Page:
NEW YORK - Oil prices edged above US$79 a barrel Wednesday as America's crude supply fell for the fourth week in a row.
Gasoline supplies also fell unexpectedly and futures neared a high for the year for January delivery, a contract that closes Thursday.
After weeks of declines, prices at the pump prices appeared to be catching up to crude, which has risen 7.3 per cent since Dec 21.
Pump prices began to tick higher over the weekend and are now on the longest upward streak since October. They jumped another 1.5 cents overnight to a new national average of US$2.623 a gallon, according to auto club AAA, Wright Express and Oil Price Information Service. Gas is still a penny cheaper than last month, however.
Demand for gasoline is increasing as well. The EIA report said gas demand was 1.1 per cent higher last week than the same time last year, even though a gallon costs about $1 more.
That is partly due to a late surge in buying as people filled up cars and snow blowers before a major storm hit the Northeast this month.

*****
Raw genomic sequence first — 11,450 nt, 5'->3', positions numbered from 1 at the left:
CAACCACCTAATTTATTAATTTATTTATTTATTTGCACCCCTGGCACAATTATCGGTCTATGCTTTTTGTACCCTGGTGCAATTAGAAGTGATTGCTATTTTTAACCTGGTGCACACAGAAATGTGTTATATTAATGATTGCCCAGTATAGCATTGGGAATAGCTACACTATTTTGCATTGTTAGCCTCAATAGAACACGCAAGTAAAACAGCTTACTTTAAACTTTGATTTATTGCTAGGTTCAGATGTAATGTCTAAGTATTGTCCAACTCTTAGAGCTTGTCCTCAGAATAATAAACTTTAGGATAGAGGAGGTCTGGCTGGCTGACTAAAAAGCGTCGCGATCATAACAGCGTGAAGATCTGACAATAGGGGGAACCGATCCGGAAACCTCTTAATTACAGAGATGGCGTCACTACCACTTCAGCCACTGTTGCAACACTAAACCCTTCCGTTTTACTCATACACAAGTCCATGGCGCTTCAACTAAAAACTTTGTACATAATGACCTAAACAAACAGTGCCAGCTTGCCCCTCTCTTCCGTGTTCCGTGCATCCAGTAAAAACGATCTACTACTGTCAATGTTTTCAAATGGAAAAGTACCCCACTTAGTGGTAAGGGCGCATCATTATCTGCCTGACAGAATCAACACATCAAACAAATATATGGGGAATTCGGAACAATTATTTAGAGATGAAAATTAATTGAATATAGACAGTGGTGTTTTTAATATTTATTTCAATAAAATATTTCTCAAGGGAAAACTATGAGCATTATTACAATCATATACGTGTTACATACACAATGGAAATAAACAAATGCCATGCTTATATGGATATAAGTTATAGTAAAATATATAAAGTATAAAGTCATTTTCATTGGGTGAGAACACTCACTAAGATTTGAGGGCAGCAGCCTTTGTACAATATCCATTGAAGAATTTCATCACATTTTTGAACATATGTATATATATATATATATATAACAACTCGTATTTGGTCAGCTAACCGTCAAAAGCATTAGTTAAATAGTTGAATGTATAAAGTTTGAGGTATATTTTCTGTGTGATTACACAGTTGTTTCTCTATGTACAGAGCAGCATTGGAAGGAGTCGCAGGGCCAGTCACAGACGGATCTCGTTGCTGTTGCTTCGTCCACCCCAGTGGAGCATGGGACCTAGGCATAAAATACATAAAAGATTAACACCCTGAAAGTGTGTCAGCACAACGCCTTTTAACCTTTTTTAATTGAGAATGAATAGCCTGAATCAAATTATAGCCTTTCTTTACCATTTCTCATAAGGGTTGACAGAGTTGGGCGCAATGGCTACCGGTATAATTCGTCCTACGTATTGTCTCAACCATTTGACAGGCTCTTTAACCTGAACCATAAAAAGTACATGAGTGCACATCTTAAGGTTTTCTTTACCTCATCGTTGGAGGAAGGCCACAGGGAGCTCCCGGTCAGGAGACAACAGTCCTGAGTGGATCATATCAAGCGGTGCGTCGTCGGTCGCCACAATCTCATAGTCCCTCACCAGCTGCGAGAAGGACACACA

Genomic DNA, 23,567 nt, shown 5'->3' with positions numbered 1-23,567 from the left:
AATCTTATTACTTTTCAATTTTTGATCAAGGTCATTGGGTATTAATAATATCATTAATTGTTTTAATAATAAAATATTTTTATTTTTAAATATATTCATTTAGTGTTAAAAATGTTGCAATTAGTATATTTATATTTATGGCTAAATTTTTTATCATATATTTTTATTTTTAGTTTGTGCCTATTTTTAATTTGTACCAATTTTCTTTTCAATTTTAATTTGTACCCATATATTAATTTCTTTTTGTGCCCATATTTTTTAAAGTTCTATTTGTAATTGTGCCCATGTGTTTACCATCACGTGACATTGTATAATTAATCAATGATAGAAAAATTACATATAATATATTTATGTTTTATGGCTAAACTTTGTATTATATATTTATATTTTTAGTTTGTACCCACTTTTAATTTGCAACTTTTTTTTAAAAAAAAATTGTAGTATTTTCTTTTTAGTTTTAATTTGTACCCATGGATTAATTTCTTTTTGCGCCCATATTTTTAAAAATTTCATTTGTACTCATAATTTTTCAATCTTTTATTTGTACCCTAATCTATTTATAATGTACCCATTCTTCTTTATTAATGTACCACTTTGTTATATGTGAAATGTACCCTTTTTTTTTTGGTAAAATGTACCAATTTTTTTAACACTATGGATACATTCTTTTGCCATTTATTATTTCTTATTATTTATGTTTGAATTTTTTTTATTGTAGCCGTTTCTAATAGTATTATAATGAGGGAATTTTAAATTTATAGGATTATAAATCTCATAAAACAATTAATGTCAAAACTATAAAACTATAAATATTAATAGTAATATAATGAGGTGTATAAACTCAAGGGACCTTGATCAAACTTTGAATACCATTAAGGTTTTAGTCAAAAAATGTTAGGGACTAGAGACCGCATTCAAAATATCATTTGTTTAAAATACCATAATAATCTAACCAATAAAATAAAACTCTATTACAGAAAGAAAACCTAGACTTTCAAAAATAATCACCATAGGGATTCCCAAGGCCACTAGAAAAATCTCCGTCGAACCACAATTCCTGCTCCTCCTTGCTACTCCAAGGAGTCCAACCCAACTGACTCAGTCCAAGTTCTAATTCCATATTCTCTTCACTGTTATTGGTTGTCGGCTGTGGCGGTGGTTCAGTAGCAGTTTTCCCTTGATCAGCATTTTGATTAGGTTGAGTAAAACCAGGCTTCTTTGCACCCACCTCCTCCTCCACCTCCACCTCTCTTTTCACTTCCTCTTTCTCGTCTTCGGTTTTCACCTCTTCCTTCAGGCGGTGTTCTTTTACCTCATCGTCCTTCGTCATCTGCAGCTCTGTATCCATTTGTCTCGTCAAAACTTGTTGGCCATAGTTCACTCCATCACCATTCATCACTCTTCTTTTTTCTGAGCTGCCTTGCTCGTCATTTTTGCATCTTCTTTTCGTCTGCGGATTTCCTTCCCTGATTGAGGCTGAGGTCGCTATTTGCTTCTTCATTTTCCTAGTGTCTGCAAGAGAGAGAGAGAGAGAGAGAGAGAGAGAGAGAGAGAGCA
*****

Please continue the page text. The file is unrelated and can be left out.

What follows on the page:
It is typical to see crude draws at this time of year because many companies empty out storage facilities for tax purposes. While supplies have fallen nearly 14 million barrels over the past four weeks, they remain relatively high compared with past years.
Most energy experts discounted oil prices that have risen every day this week because so many traders take the week off for the holiday.
Benchmark crude for February delivery added 41 cents to settle at $79.28 a barrel on the New York Mercantile Exchange. In London, Brent crude for February delivery rose 47 cents to $78.11 a barrel on the ICE Futures exchange.
In other Nymex trading, heating oil for January delivery added less than a penny to settle at $2.1093 a gallon, and gasoline for rose 3 cents to settle at $2.0406 a gallon. Natural gas for February delivery gave up 13.1 cents to settle at $5.709 per 1,000 cubic feet.